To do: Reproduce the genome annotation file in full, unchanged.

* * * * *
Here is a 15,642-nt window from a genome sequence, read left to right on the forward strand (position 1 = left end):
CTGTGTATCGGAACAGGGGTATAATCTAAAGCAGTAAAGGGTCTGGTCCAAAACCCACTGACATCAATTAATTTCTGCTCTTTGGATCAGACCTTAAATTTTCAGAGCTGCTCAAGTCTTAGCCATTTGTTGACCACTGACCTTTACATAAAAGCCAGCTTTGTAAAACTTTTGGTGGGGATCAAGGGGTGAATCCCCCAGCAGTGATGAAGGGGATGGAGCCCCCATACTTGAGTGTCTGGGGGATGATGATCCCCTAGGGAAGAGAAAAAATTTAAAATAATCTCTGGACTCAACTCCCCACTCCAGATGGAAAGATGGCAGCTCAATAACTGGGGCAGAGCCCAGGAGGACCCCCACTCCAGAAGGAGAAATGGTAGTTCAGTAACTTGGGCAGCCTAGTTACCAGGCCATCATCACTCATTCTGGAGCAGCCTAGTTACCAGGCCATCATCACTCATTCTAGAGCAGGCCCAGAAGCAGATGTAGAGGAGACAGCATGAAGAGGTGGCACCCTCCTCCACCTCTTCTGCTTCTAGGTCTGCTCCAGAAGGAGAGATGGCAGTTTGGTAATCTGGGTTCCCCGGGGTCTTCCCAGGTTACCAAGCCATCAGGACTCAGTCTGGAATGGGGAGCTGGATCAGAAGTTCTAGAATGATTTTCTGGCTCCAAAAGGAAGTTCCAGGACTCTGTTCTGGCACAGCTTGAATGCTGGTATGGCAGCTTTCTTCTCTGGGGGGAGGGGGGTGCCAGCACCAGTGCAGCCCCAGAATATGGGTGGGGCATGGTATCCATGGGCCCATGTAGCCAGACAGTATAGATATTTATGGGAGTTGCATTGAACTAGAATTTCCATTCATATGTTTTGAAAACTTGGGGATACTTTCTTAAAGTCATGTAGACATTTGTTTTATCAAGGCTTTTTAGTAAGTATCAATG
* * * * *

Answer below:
Here is a 15,642-nt window from a genome sequence, read left to right on the forward strand (position 1 = left end):
CTGTGTATCGGAACAGGGGTATAATCTAAAGCAGTAAAGGGTCTGGTCCAAAACCCACTGACATCAATTAATTTCTGCTCTTTGGATCAGACCTTAAATTTTCAGAGCTGCTCAAGTCTTAGCCATTTGTTGACCACTGACCTTTACATAAAAGCCAGCTTTGTAAAACTTTTGGTGGGGATCAAGGGGTGAATCCCCCAGCAGTGATGAAGGGGATGGAGCCCCCATACTTGAGTGTCTGGGGGATGATGATCCCCTAGGGAAGAGAAAAAATTTAAAATAATCTCTGGACTCAACTCCCCACTCCAGATGGAAAGATGGCAGCTCAATAACTGGGGCAGAGCCCAGGAGGACCCCCACTCCAGAAGGAGAAATGGTAGTTCAGTAACTTGGGCAGCCTAGTTACCAGGCCATCATCACTCATTCTGGAGCAGCCTAGTTACCAGGCCATCATCACTCATTCTAGAGCAGGCCCAGAAGCAGATGTAGAGGAGACAGCATGAAGAGGTGGCACCCTCCTCCACCTCTTCTGCTTCTAGGTCTGCTCCAGAAGGAGAGATGGCAGTTTGGTAATCTGGGTTCCCCGGGGTCTTCCCAGGTTACCAAGCCATCAGGACTCAGTCTGGAATGGGGAGCTGGATCAGAAGTTCTAGAATGATTTTCTGGCTCCAAAAGGAAGTTCCAGGACTCTGTTCTGGCACAGCTTGAATGCTGGTATGGCAGCTTTCTTCTCTGGGGGGAGGGGGGTGCCAGCACCAGTGCAGCCCCAGAATATGGGTGGGGCATGGTATCCATGGGCCCATGTAGCCAGACAGTATAGATATTTATGGGAGTTGCATTGAACTAGAATTTCCATTCATATGTTTTGAAAACTTGGGGATACTTTCTTAAAGTCATGTAGACATTTGTTTTATCAAGGCTTTTTAGTAAGTATCAATG